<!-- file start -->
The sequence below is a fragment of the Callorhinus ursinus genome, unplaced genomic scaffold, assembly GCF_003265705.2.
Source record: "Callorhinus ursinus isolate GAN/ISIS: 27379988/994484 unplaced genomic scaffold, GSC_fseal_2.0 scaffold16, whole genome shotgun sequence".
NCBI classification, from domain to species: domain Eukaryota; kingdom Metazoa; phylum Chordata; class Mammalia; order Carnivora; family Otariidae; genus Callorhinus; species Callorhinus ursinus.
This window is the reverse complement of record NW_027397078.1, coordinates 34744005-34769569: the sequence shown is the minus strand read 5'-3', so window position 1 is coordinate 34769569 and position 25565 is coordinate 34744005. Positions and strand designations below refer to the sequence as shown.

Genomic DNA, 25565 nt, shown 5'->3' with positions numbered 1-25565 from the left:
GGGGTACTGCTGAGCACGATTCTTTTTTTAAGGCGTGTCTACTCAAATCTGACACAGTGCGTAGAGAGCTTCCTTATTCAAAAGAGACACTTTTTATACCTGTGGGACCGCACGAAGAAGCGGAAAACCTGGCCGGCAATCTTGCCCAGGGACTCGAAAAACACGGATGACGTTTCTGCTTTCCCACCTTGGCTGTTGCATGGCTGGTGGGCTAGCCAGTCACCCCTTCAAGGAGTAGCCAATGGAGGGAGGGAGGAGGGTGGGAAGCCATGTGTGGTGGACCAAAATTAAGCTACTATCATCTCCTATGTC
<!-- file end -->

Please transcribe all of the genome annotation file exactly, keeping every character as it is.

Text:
The sequence below is a fragment of the Callorhinus ursinus genome, unplaced genomic scaffold, assembly GCF_003265705.2.
Source record: "Callorhinus ursinus isolate GAN/ISIS: 27379988/994484 unplaced genomic scaffold, GSC_fseal_2.0 scaffold16, whole genome shotgun sequence".
NCBI classification, from domain to species: domain Eukaryota; kingdom Metazoa; phylum Chordata; class Mammalia; order Carnivora; family Otariidae; genus Callorhinus; species Callorhinus ursinus.
This window is the reverse complement of record NW_027397078.1, coordinates 34744005-34769569: the sequence shown is the minus strand read 5'-3', so window position 1 is coordinate 34769569 and position 25565 is coordinate 34744005. Positions and strand designations below refer to the sequence as shown.

Genomic DNA, 25565 nt, shown 5'->3' with positions numbered 1-25565 from the left:
GGGGTACTGCTGAGCACGATTCTTTTTTTAAGGCGTGTCTACTCAAATCTGACACAGTGCGTAGAGAGCTTCCTTATTCAAAAGAGACACTTTTTATACCTGTGGGACCGCACGAAGAAGCGGAAAACCTGGCCGGCAATCTTGCCCAGGGACTCGAAAAACACGGATGACGTTTCTGCTTTCCCACCTTGGCTGTTGCATGGCTGGTGGGCTAGCCAGTCACCCCTTCAAGGAGTAGCCAATGGAGGGAGGGAGGAGGGTGGGAAGCCATGTGTGGTGGACCAAAATTAAGCTACTATCATCTCCTATGTC